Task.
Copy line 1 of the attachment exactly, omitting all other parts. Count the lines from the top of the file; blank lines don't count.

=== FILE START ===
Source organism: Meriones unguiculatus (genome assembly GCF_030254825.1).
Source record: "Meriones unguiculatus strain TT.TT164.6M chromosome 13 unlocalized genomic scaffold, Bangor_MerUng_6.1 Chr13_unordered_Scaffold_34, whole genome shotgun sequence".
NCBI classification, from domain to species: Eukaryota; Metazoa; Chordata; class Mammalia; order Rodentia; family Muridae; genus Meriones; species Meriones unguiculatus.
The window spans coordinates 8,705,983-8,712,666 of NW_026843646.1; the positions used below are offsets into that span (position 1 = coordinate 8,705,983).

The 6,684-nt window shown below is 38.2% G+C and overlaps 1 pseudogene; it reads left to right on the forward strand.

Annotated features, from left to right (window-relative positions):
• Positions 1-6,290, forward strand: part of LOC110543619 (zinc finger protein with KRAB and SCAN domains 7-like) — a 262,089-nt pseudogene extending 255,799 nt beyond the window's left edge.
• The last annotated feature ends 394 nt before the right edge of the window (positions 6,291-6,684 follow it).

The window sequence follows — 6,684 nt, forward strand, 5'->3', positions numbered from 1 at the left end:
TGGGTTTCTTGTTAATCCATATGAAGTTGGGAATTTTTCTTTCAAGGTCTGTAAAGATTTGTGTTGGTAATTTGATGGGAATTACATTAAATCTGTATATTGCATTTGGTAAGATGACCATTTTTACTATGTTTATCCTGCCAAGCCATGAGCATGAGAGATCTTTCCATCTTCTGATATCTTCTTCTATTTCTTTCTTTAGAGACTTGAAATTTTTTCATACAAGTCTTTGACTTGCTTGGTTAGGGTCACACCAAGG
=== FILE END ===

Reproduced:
Source organism: Meriones unguiculatus (genome assembly GCF_030254825.1).